- It is not unusual for a client or prospective client to approach us for advice about protecting their assets (usually a house) against possible future long-term residential care costs: they may have seen publicity about such schemes or heard of them from friends.
- The aim of this Note is to try and put such schemes in context. It has to be said at the start that there is no ‘magic fix’ guaranteed to secure the aim of protecting assets from care home fees. Nevertheless, arrangements can be made which may have the effect of securing such protection.
- This Note tends to focus on the ‘doom and gloom’ aspects – in other words on the uncertainties there may be in relation to care home fees planning. But it is not all doom and gloom. There is certainly scope for arrangements which work although they need to be approached with care.
The basic idea of schemes aimed at protecting assets from Care Home Fees
- When someone moves into long-term residential care the local authority will undertake a financial assessment which includes an assessment of both the resident’s income and capital to work out what contribution (if any) is required from the resident for residential fees.
- Unsurprisingly, the more capital the resident has the greater the contribution required towards residential fees. A house, in particular, may be included as part of that assessment of capital.
- Generally schemes involve someone giving away their house to a trust whilst – one way or another – ensuring they can continue living in it for as long as they wish. Because the house is ‘given away’ to the trustees of the trust (which often include family members) the resident no longer owns it. So the house – and its capital value – is no longer theirs. Accordingly, at first sight, it should not form any part of the resident’s capital for the purposes of the local authority’s financial assessment.
- It sounds ‘too good to be true’. And so it may prove.
Some of the ‘doom and gloom’ aspects of such schemes
- The Department of Health produce a guide ‘Charging for Residential Accommodation Guide’ (generally known as ‘CRAG’) which is used by local authorities in making the financial assessments for residential care fees purposes. The guidance is not binding in Scotland but in practice it is relied on here by local authorities.
- The guidance runs to some 121 pages. No summary of all that is attempted here. For present purposes the key paragraphs are those concerning what is called ‘deprivation of capital’ . In broad terms these paragraphs provide that if someone has given away capital with a view to protecting it from residential care fees assessment then the local authority may treat the resident as still owning such capital. In other words even although the resident no longer owns it the local authority may assess the resident’s required contribution to residential fees as if he or she did still own it. The local authorities refer to this as a resident’s ‘notional capital’.
- Admittedly, sometimes the local authority may run into difficulties as to the practicalities of recovering the contributions assessed on the basis of a resident’s ‘notional capital’. But this is not the place to go into that.
Some more ‘doom and gloom’ about ‘deprivation of capital’
- For the purposes of this Note there are four key points to make:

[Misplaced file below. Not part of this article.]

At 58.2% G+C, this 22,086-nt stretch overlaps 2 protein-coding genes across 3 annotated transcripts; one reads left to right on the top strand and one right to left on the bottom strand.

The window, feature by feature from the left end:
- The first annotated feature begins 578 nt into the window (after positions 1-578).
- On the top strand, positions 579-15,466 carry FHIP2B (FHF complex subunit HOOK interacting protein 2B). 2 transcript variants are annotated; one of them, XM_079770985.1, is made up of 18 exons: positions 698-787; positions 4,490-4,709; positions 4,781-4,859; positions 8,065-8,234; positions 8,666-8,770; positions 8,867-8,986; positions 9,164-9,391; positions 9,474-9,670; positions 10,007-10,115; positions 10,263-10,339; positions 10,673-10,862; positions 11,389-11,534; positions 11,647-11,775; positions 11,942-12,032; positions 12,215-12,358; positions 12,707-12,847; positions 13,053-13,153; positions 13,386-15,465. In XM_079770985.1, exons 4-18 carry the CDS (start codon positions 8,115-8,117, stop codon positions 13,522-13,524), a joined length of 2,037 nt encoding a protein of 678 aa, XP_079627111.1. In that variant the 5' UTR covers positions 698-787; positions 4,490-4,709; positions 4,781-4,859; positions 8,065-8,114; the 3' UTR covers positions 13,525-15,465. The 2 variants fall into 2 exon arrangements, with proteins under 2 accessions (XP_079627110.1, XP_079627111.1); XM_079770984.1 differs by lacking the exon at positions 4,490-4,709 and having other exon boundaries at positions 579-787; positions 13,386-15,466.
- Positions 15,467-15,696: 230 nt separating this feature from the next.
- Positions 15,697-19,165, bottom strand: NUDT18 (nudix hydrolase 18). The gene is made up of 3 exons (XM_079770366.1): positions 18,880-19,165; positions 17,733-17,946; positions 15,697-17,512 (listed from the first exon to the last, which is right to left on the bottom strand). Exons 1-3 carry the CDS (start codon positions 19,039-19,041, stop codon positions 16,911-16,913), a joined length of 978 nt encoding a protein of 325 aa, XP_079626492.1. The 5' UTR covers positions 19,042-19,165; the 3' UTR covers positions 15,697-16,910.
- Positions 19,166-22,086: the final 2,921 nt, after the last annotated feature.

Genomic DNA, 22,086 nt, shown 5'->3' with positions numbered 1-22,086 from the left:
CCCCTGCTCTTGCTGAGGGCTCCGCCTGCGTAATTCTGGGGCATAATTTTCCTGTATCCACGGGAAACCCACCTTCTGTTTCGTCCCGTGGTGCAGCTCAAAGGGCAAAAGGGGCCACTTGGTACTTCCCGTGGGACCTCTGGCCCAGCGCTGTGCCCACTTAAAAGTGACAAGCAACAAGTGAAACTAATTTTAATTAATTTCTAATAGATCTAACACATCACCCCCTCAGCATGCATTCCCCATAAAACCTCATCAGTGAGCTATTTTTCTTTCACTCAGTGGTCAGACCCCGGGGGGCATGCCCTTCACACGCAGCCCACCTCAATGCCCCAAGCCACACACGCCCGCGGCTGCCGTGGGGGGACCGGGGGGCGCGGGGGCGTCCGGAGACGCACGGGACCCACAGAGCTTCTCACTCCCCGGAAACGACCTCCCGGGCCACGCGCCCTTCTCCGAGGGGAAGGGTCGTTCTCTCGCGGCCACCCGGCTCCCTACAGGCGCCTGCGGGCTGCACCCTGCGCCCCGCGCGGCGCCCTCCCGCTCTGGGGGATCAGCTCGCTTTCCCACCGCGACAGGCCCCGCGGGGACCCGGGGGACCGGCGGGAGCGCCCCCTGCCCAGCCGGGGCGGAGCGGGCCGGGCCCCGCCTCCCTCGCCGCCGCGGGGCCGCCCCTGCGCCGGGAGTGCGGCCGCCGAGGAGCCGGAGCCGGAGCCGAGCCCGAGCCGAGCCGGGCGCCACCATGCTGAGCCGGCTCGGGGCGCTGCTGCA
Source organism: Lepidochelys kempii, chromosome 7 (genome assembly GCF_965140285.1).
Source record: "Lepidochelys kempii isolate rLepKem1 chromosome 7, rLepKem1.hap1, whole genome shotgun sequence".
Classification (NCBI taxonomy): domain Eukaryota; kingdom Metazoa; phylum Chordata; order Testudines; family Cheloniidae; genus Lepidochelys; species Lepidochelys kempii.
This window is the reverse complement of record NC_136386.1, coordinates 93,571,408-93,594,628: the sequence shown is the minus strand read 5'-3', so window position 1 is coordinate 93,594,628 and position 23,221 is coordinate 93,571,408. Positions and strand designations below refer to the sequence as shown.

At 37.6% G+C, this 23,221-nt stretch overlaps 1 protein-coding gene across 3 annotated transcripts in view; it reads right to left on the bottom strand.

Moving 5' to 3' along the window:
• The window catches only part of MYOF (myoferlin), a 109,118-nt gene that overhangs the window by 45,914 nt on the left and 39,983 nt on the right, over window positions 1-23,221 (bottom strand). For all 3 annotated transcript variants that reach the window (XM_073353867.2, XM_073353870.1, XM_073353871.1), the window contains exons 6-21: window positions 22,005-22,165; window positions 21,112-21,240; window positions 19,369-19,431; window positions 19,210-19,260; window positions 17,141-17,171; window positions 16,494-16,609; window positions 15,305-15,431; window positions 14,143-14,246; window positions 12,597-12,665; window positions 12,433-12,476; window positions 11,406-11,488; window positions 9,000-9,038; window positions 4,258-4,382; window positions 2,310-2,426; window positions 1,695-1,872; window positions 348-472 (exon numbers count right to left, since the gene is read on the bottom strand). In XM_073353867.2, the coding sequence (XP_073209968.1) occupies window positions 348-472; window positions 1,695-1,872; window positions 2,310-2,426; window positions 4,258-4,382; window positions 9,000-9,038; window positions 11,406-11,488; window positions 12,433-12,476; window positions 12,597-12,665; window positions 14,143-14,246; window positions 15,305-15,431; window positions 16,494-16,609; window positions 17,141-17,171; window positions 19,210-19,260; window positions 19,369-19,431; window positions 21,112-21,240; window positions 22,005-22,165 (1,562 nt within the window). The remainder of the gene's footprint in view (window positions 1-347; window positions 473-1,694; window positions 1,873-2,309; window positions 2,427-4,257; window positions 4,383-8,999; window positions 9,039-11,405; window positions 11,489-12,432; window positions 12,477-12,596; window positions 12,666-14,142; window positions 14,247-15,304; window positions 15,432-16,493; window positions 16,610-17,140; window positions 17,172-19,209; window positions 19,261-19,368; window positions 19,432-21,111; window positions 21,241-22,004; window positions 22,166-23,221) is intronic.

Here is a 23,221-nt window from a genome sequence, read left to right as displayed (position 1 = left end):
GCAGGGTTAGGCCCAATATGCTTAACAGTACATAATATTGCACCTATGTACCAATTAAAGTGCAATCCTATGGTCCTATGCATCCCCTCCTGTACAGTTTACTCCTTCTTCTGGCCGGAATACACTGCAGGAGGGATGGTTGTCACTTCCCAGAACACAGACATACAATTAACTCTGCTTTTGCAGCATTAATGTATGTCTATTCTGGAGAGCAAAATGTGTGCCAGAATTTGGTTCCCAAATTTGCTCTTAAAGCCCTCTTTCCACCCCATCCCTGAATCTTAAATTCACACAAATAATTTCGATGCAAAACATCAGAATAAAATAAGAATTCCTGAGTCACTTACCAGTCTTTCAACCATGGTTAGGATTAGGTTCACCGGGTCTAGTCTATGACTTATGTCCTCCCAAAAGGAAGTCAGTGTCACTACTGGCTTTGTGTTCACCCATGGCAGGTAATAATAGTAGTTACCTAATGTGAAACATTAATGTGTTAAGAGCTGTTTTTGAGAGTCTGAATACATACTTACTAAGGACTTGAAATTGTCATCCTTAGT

- The local authority does not need to prove that a ‘deprivation’ was made in order to avoid the capital being included in a care fees assessment.
- They simply need to be able to come to the view that a significant reason – not the only reason – for a deprivation was to exclude the asset from the care fees financial assessment.
- They may base that view on inferences from the facts. Suppose an elderly person gives away his or her house to a trust. Under that trust his or her children are to get the capital on their parent’s death. In a particular case the local authority might reasonably be able to infer that one significant reason for doing this was to avoid care fees: so they could treat it as ‘notional capital’.
- Even if other reasons can be advanced for having set up such a trust the local authority may conclude that those other reasons are not enough to prevent an attempt to exclude the asset from care fees assessment having been a significant reason.
- In principle it does not matter how long ago a ‘deprivation of capital’ occurred. A case in 2007 involved a local authority seeking to treat the gift of a house which occurred 11 years before the resident went into residential care as a ‘deprivation of capital’.
Enough of the ‘doom and gloom’
The above outline aims to be realistic rather than pessimistic. But it may have been rather heavy on the ‘doom and gloom’ side of things. As far as the timing of any disposal of capital is concerned the CRAG guidance itself (at para. 6.070 of the April 2011 edition) offers something positive:
‘The timing of the disposal [of capital] should be taken into account when considering the purpose of the disposal. It would be unreasonable to decide that a resident had disposed of an asset in order to reduce his charge for accommodation when the disposal took place at a time when he was fit and healthy and could not have foreseen the need for a move to residential accommodation.’
So, for those clients intent on aiming for some form of asset protection against residential care fees the advice must be: to act early; to act with care; and to acknowledge there is no ‘magic-fix’. But there may well, nevertheless, be some form of fix.
Note: This material is for information purposes only and does not constitute any form of advice or recommendation by us. You should not rely upon it in making any decisions or taking or refraining from taking any action.
If you would like us to advise you on any of the matters covered in this material, please contact Neil Mackenzie: email@example.com